Tiny track needs tiny locomotives and Märklin certainly has them. At just 44.9 millimeters (about 1.76 inches) long, the smallest commercially produced Z scale locomotive will fit on the first two joints of my forefinger. It’s a replica of a 1934 DRG (Deutsche Reichsbahn Gesellschaft or German Imperial Railway Company) 1934 Class 89 0-6-0 tank engine. For those not familiar with the nomenclature, an 0-6-0 is a steam locomotive with no pilot wheels, six driving wheels and no trailing truck wheels. A tank engine carries its own water and fuel, eliminating the need for a tender but limiting the locomotive’s range. By the way, the DRG existed for years before the Nazi party rose to power in Germany; it was a private company created after World War I when the various regional railroads were combined into a national rail system.
Märklin also makes larger locomotives, including a few based on American prototypes. There’s even a classic 2-6-0 Mogul with matching old-time passenger cars.
Tiny size doesn’t mean tiny performance. A Märklin Z scale locomotive earned an entry in the Guinness Book of Records. In 1978, the locomotive pulled six cars for 1,219 hours non-stop. That’s over seven weeks of continuous running. During that time, the train covered more than 720 kilometers or about 447 real miles. Considering 447 real miles is equivalent to over 98,000 scale miles, that’s quite an accomplishment.
While Märklin is the major player in Z scale, they are not alone. In 1988, Micro-Trains Line, best-known for its exquisite N scale rolling stock and realistic operating couplers, entered the field. Today, Micro-Trains produces track, F7 and GP-35 locomotives and a variety of railcars. There’s even a Christmas train with a “Twelve Days of Christmas” theme.
In 2000, American Z Lines began producing a line of premium brass locomotives and now offers the widest range of North American-style motive power. They’re beautiful but the prices start at about four hundred dollars which is a bit rich for me.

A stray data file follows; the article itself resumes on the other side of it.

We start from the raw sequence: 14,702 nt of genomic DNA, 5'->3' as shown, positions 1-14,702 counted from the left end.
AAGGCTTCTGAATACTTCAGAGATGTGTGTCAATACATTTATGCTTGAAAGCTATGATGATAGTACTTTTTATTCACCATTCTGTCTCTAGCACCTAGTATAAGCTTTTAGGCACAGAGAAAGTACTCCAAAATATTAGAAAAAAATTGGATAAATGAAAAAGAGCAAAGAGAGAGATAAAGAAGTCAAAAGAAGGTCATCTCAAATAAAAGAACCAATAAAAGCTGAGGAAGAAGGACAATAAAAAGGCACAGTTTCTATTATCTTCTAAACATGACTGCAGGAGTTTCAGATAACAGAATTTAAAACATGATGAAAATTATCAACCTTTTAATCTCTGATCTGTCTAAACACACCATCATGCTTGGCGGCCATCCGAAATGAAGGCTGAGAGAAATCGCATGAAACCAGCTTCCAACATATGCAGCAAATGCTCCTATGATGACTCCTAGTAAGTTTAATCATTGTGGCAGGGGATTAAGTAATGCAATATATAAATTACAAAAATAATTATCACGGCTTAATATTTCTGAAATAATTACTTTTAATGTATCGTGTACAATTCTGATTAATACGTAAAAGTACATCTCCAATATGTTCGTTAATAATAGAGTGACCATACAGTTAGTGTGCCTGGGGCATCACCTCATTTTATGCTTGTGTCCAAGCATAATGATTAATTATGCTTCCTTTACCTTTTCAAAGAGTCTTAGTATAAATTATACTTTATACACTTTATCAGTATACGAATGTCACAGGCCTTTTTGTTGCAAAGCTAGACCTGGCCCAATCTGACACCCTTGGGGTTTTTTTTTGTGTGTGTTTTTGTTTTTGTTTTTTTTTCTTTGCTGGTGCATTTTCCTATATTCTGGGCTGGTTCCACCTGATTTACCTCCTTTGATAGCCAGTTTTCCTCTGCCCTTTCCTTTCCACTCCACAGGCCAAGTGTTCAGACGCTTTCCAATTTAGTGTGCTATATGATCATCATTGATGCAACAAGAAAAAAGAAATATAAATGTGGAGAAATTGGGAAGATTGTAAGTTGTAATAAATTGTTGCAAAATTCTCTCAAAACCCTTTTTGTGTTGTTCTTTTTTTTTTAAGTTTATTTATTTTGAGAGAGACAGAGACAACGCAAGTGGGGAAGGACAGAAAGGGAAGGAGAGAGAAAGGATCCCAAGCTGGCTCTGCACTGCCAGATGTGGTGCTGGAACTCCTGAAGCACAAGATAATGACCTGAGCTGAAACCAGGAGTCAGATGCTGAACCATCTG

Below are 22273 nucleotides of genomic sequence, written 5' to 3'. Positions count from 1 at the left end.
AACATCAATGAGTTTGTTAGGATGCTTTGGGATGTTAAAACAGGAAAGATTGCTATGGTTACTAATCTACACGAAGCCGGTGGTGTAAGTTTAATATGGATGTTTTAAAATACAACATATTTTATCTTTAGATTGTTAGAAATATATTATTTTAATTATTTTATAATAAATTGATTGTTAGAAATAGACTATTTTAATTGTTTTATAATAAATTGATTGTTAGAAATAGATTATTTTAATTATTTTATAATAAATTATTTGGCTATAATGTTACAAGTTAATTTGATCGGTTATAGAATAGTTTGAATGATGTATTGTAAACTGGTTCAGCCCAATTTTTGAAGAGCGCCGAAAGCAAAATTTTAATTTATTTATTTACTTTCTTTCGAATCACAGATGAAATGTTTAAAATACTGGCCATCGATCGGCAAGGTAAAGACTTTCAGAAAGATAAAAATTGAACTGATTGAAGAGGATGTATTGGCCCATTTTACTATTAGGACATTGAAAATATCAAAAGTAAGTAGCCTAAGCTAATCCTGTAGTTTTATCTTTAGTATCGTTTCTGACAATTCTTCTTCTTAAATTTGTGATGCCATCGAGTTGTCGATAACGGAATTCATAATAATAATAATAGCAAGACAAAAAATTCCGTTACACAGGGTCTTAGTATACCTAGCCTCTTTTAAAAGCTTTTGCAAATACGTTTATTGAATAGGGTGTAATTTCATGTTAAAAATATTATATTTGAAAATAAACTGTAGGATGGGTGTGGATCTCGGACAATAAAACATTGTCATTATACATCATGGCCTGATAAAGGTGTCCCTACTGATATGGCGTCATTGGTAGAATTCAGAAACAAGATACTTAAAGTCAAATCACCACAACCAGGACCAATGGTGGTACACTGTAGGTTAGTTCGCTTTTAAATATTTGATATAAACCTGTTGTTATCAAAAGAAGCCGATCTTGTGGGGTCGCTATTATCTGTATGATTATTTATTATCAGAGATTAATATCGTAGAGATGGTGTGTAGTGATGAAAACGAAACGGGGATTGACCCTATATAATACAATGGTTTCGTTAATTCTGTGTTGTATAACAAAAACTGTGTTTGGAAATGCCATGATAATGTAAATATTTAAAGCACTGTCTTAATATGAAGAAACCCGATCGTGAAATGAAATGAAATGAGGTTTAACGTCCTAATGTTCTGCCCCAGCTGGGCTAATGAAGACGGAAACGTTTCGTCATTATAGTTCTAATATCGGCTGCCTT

And that’s the fly in the ointment: Z is one of the most expensive model railroading scales. A MiniClub starter set will start at about $179.00 for a Märklin set with a locomotive and two cars, an oval of track and a power pack. Micro-Trains sets start at about two hundred dollars and don’t include a power pack.
Z scale is also lacking in the wide variety of American-style structures and scenery accessories offered in HO and N, but that problem is being addressed by manufacturers like Miller Engineering which offers some interesting structure models in 1:220.
Among those manufacturers is Herpa, which offers a pair of over-the-road rigs in Z scale that you can get at Promotex Online. The first is No. 065207, Mercedes-Benz Actros with a tri-axle flatbed trailer. The other truck is No. 065245, another Actros with a tri-axle van trailer.
Herpa even has a Märklin Mini-Club Z scale train set. No. 065269 is a truck transport train decorated for Kamag. It has two specially decorated tractor-trailer rigs and three Kamag Towbear airport tugs.
This brings up another point. Z is small enough to enjoy with some of Herpa’s 1:200 Wings models. A 747 might be a bit much, but a Convair 440 or one of the regional jets might make for an interesting scene and Herpa has a growing line of accessories.
Looking ahead to the holidays, one of the neat things about the Märklin and Micro-Train Z scale sets is they way they can put a new twist on the traditional Christmas train set. Instead of being a holiday gift, they can be a part of the holiday decorations. The small size means a complete circle or oval of track can fit on an end table or other furniture with a flat surface at least fourteen inches wide and deep. Watching one of the Märklin steam locomotives with its moving crosshead and drive rods is especially fascinating. Just be careful to keep everything out of the reach of smaller children; these tiny trains are designed for handling and operation by teens and adults, but they can be almost irresistible to toddlers and preschoolers.
See you next time!
- Bill Cawthon
Bill Cawthon is a modeler and collector. His primary hobby interests are vehicle models in 1:87 and 1:160 scales and model railroading. He is one of the creators of the award-winning "Grimy Gulch" model railroad layout.
In real life, Bill is the managing editor of Model Railroad News and a marketing and public relations consultant working with the hobby and information technology industries. He also writes about real cars and has a monthly column covering the U.S. light vehicle industry. He is a member of the 1/87 Vehicle Club and the Texas Auto Writers Association.
He lives in Houston, Texas with his wife, Marge, and their children.
Bill's columns appear twice monthly on Promotex Online. To learn more about him, click here.